Normally, I would check to see what's happening from the device side of things. I would use an oscilloscope or logic analyzer to see what clocks are making it to the device and what data is going into and out of the device and raspberry pi. I would also verify all my connections and ensure that the device and the controller have a common ground.

    Check the digital inputs and outputs with a scope or logic analyzer and post the results back here. I'd want to see the transmission of full SPI data frames, with enough resolution to see the data words going back and forth.


    Joseph Wu

  • In reply to Joseph Wu:

    I'm still struggling with this.  Unfortunately, I'm not set up to analyze the SPI communication with a logic analyzer.  But I need to see if communication is working.  So again, I'm trying to read data with the readData() function in ads1310x.c.  And I'm getting all zeros.  I have AIN0P connected to 3.3 volts, and AIN0N connected to ground.  I'm expecting to see a non zero value in the structure returned by readData().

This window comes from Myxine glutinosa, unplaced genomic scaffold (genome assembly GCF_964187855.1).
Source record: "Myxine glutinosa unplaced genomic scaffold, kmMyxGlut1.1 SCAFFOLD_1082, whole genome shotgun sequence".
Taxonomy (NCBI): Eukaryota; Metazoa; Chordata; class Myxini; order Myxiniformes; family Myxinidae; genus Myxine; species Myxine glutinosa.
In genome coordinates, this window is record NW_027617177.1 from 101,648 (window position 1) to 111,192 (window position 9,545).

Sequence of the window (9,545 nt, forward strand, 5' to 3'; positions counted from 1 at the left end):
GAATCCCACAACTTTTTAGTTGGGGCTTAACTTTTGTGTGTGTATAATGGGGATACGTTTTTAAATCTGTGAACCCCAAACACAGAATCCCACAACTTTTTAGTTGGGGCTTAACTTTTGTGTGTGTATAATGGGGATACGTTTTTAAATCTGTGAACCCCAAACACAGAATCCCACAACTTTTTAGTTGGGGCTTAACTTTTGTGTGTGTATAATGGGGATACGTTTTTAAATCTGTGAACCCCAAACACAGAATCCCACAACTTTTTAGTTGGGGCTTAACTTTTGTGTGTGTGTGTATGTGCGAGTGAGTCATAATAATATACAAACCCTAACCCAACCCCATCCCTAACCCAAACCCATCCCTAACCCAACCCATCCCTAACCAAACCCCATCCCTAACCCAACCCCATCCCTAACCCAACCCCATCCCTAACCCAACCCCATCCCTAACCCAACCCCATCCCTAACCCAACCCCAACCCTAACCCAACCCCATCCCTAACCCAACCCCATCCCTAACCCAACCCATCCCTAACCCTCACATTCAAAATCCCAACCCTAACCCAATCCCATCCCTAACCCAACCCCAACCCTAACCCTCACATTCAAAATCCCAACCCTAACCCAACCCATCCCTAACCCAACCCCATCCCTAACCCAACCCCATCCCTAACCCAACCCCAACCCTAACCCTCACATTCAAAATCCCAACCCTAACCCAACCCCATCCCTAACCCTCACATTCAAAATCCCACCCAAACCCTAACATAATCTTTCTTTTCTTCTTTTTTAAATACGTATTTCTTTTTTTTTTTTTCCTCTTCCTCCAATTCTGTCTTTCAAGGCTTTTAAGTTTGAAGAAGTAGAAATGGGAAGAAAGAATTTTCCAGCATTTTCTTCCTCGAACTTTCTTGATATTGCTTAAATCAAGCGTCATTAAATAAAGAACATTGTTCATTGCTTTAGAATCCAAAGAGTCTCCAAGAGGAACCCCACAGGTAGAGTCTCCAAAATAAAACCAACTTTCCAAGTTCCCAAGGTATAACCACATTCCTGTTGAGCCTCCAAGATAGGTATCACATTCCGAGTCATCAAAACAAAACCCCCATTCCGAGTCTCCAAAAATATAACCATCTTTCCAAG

How can I verify that SPI communication is happening?  Is there some simple handshaking test I can do, like reading a register?  What should readData() return?  The example code doesn't seem to do any error checking on data returned via SPI, so it's hard to verify that the code works and that I have the correct connections.  The code actually seems to run fine with nothing at all connected to the controller via SPI.  Shouldn't there be some error checking?